Parental Experiences of the Communication Development of a Child with Autism Spectrum Disorder: an Interpretative Phenomenological Analysis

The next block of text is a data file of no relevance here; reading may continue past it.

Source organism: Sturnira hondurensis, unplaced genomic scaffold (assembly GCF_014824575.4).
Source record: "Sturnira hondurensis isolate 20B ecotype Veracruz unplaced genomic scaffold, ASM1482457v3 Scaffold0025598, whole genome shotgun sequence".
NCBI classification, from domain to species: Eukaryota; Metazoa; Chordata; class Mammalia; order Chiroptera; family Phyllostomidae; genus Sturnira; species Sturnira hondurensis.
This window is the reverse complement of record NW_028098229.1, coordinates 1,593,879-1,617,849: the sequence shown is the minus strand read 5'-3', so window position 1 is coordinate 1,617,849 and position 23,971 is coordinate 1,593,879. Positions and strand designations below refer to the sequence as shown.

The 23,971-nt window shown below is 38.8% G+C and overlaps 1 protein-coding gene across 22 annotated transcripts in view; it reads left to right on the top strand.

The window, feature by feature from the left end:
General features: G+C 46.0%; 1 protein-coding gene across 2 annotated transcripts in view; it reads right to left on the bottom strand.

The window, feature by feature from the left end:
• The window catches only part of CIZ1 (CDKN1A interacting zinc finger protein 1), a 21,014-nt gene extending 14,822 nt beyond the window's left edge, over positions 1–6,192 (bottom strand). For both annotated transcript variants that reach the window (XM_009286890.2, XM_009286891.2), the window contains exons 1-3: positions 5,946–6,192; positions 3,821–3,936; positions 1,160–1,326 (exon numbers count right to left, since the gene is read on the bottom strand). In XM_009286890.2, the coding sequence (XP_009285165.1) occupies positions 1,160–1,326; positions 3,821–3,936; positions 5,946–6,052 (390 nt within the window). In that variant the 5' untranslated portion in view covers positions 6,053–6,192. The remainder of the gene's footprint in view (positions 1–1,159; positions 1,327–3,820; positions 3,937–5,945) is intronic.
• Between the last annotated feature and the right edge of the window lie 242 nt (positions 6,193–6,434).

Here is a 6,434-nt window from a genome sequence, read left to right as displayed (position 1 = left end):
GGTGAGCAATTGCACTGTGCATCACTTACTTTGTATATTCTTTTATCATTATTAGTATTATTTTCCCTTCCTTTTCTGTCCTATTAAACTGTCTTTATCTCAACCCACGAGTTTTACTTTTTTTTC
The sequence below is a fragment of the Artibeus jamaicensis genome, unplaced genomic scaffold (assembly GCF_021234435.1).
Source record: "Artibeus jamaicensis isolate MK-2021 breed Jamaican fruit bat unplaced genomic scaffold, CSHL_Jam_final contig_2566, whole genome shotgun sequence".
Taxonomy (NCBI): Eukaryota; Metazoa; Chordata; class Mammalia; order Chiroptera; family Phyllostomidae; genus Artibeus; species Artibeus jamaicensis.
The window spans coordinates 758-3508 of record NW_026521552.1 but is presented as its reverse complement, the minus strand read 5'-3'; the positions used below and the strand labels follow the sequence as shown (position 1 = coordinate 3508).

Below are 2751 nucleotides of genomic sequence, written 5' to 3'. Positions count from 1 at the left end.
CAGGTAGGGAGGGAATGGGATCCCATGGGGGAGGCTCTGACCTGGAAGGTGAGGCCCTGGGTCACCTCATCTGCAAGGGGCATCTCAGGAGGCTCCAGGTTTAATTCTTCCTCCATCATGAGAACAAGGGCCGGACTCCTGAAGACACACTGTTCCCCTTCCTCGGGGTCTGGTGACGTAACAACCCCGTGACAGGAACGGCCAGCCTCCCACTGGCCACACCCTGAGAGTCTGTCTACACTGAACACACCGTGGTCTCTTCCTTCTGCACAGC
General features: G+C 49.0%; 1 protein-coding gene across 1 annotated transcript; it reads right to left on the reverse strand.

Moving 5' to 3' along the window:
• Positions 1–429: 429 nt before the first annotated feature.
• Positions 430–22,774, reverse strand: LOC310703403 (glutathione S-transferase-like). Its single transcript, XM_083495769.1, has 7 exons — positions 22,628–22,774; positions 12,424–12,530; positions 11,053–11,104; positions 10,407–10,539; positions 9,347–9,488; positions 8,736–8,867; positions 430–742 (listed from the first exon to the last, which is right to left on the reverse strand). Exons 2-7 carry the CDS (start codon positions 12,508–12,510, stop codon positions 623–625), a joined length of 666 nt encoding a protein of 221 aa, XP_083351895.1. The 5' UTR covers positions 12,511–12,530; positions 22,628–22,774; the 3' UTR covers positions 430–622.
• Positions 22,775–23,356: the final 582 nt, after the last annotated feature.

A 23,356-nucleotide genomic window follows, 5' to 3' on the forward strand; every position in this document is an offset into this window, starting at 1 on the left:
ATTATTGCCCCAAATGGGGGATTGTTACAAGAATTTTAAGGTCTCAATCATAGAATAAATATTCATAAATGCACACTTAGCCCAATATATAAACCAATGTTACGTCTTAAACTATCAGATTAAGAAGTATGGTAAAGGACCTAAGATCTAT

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Background: Impairments in communication are considered one of the central features of Autism Spectrum Disorder (ASD), a complex neurodevelopmental disorder. It is held that even high-functioning individuals with ASD will experience difficulty in conversation due to difficulties with social and nonverbal aspects of communication. ASD has been described as a ‘hot topic’ in contemporary research, and the effects of ASD on communication are well-documented. Studies into parental experience are also increasing in number, showing a need for research in this area. However, literature relating to parental experiences of communication development in ASD is highly limited. Aims: The study’s aim was to explore parents’ experiences of the communication development of their children who had been diagnosed with ASD. Parents’ accounts of their experience of witnessing this development were analysed and interpreted in order to learn about how parents made sense of this lived experience, and to explore what meaning they attached to the phenomenon of communication development. The study also attempted to uncover parental values, beliefs, and knowledge relating to communication and its development. Methods & Procedures: Three participants were recruited from a support group for parents of children and adult with ASD. Participants were three mothers of young adults who were aged between 17 and 22. A qualitative research design was adopted, using semi-structured interviews to elicit rich data about lived experience from participants, related to the research aims. Participants were interviewed individually, and responded to open-ended questions relating to their child’s communication development and diagnosis. In order to conduct in-depth analysis of the data, an Interpretative Phenomenological Analysis (IPA) approach was chosen to uncover salient themes relating to the parents’ experiences. Outcomes & Results: Five superordinate themes, each containing a number of subordinate themes, emerged from analysis of the data and were evident across all three transcripts. These superordinate themes were: the parental role; perception of the child and their experience; ‘the big world out there’, or the influence of the outside world; journeys; and competing priorities. Conclusions & Implications: The study has several key findings and implications for clinical practice. Analysis of the data suggested the parents’ felt the young people with ASD did not have a static identity, but were conceptualised as either ‘normal’, ‘different’ or ‘disabled’ depending on which section of society they were compared to; these individuals were seen as ‘different’ from typically developing peers, but ‘normal’ within the ASD community. The sense of a prominent ASD community was another key finding. Interpretation of the data revealed a distance between the world of the ASD community and ‘the big world out there’ which encapsulates society and professionals such as teachers and SLTs. In order for clinicians to give effective person-centred care, this gap between worlds must be lessened. Finally, this study concludes that communication is not perceived as a priority by these parents, while mental health and issues surrounding diet are high priorities. This low priority should be taken into account by SLTs when considering whether they are the right person to offer the right care at the right time. Further research could usefully add to the knowledge about parental priorities relating to ASD.
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